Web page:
Jerry 5TJ

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Jerry 5TJ last won the day on November 7 2014

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About Jerry 5TJ

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    Won't Leave!

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    : Baltimore
  • Model
    : M20R Ovation 2.5

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  1. Deliberate Thread Creep: I used to demo slow flight in my C model to pilots. I'd show it still had great aileron control at under 40 mph indicated - when pushing over at around 0.5 g. The demo was useful to dispel the idea that there is a fixed "stalling speed." I've done push overs, if that is the right aerobatic term, by accelerating to ~ 180 mph in a slight dive, then smoothly pulling back to get the nose about 30 degrees up, then pushing forward as the speed drops to maintain around 0 g. I could get a few seconds close to zero g before reaching 30 degrees nose down. Is that an "aerobatic flight" maneuver? Per 91.303: "For the purposes of this section, aerobatic flight means an intentional maneuver involving an abrupt change in an aircraft's attitude, an abnormal attitude, or abnormal acceleration, not necessary for normal flight." And 91.307 (C) says "Unless each occupant of the aircraft is wearing an approved parachute, no pilot of a civil aircraft carrying any person (other than a crewmember) may execute any intentional maneuver that exceeds - (1) A bank of 60 degrees relative to the horizon; or (2) A nose-up or nose-down attitude of 30 degrees relative to the horizon." So yes it is aerobatic, and no, no parachute required. Biggest problem with zero g in the Mooney -- you discover you need to vacuum the carpet a lot more frequently.
  2. When I look at the wing during flight nothing seems to be going on out there.
  3. Oxygen is cheap. Why debate the merits of flying at the edge of hypoxia when there are none?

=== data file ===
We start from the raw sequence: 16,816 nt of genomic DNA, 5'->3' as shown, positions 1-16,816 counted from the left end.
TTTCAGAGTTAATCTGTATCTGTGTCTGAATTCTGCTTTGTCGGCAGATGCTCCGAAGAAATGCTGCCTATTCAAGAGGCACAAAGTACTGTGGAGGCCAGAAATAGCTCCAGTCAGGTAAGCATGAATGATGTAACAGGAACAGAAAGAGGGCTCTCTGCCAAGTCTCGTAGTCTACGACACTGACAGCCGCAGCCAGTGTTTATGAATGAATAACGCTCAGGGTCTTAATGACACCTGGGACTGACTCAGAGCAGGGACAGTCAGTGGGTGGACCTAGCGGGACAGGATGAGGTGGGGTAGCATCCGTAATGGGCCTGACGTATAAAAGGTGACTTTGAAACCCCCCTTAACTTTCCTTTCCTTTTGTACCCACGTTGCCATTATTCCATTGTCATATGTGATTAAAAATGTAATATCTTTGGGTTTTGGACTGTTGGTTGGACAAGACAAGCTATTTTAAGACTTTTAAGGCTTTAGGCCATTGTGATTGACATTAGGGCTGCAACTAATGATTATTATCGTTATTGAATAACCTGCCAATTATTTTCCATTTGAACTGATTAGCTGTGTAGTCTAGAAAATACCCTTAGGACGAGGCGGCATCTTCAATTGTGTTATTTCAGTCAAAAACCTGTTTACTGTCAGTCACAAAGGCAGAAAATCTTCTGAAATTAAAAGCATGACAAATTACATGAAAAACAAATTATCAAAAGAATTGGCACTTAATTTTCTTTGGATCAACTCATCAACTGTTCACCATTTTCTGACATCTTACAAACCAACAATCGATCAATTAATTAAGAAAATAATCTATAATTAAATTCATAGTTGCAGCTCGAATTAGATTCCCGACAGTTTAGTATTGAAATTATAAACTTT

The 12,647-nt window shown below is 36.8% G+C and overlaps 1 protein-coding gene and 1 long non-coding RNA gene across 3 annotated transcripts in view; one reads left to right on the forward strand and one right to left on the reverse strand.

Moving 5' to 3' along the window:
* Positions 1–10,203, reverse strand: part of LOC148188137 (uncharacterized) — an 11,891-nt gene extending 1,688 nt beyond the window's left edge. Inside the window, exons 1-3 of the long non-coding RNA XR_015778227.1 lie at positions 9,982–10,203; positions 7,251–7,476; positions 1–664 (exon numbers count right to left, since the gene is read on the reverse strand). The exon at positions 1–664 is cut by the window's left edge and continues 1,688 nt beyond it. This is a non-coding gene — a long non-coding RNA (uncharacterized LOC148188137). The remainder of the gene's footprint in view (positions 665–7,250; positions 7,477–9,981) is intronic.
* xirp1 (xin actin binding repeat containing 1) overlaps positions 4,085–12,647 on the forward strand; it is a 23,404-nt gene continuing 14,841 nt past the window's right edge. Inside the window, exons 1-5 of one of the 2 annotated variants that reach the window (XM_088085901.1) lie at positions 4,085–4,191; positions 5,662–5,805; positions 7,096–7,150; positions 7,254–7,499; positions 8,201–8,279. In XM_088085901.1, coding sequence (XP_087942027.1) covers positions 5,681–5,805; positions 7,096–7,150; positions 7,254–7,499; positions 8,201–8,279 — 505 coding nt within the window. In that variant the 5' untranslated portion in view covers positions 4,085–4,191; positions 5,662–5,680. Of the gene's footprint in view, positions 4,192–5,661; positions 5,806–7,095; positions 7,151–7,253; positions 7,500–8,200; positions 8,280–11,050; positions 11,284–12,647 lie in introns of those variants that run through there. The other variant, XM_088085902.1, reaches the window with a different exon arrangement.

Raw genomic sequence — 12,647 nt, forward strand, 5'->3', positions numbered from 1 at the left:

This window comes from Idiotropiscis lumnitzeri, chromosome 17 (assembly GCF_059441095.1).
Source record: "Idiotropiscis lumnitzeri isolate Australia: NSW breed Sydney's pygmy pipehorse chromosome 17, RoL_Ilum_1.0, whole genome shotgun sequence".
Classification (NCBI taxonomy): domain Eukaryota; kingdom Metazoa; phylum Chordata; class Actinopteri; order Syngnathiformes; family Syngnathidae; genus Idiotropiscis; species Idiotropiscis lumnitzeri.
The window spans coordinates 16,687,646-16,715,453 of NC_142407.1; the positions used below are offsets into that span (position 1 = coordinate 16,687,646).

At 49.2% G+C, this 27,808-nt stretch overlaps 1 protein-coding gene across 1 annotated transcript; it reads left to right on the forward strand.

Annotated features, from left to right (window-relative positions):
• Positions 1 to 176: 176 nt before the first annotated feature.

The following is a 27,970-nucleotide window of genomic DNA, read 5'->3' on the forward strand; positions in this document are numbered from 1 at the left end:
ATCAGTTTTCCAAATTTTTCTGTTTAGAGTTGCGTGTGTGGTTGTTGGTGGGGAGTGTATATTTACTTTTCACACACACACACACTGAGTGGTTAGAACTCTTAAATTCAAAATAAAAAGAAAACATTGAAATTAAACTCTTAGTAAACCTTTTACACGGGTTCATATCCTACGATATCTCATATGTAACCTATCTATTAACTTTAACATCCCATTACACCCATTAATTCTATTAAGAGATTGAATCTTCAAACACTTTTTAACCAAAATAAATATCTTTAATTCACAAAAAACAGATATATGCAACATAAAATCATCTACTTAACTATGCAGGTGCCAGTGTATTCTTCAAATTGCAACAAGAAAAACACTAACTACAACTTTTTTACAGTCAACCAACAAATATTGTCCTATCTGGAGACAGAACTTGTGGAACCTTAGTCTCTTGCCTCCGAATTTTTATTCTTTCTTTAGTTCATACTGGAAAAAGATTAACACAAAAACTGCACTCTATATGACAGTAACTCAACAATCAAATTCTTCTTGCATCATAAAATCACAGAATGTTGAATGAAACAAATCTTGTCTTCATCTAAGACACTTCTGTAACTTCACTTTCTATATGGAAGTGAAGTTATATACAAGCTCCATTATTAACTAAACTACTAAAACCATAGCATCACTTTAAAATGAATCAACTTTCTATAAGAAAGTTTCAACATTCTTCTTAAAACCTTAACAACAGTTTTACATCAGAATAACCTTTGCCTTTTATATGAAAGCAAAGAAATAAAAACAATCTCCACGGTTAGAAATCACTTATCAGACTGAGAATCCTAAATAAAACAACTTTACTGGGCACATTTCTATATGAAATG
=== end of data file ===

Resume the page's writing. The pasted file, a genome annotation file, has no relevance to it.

4. A switch? So 20th Century.... Think Space Shuttle Redundancy -- Install the back-up magnetometer, and a small processor that votes between the three magnetic headings and rejects one outlier.
  5. My wife, bless her, says, "Get another JetProp."
  6. A few years ago I was flying with my aviation partner from Colorado Springs to N California one night. We had decent weather but it was a dark and moonless night. Short of tasks, I started looking at the "nearest airports" pages on the GNS530. Many were in glide range from FL260. Then I started drilling down into runway information. Most of the strips shown were dirt, and with no lights--useless to us. The night seemed to offer a lot fewer options then: 15:1 glide ratio or not, we were going to land off airport if the Pratt stopped spinning.
  7. Yep, it's a tough crowd at the Mooneyspace bar. I'm not listing my Ovation here, either.
  8. Suggest you call the broker--John Decker--and talk to him about the plane. I am acquainted with him, he's reasonable. If plane looks good get a purchase agreement in place subject to your inspection & approval. Have it flown to near you for that Inspection & go see it. Write purchase agreement so if the deal falls through you're out the cost of inspection & his fuel costs.
  9. You've got a keeper there -- a GF who likes to fly with you. Buy her a turboprop.
  10. Within one minute while I was flying an RNAV approach into N82 I went past two gliders AND a tow plane, all radio silent and invisible on either ADS-B or my Skywatch active interrogations. They were probably just as startled to see me zip by inbound at 150 knots: The field is mostly used by gliders.
  11. My primary and instrument instructor was a fellow named Chester. He was an old guy--probably somewhat younger than I am now..... Chester had a real skill -- he kept just enough tasks loaded on me that my learning was nearly maximized, I now believe. His ability to judge my learning steps and add on just enough to keep me reaching but not overloaded was a talent. It was also a gift of efficiency: He got me through the syllabus and signed off for my check ride in 39.4 hours. I flew solo 0.8 to the field where the designated examiner OK'd my freshly inked log total of 40.2. Chester isn't with us any more, alas. But I recall his ability to read his audience of one, and smile. Best luck with your CFI.
  12. Yes, this is what I prefer, too. I put in KLAMA intersection just to reduce boredom:
  13. Put the carbon monoxide detector next to your ear and clamp it in place with the headset cup.
  14. If you work back through the logs you will likely find one or more errors in W&B in the past 50 years, Especially from the pre-spreadsheet era. At this point you could reweigh the plane to establish a new weight and CG. Many will advise you not to because "you'll lose useful load" if the report comes in heavier. Me, I'd rather know the real weight and especially the true CG.
  15. A civil mode S transponder replies to ATCRBS type 3 interrogations. To a mode A interrogation it replies with your 4 digit 'squawk' code. To a mode C interrogation it replies with your encoded altitude. To a mode S interrogation (there are several versions or sub-types) it replies with the requested data. So yes, your Mode S transponder also replies to A and C modes.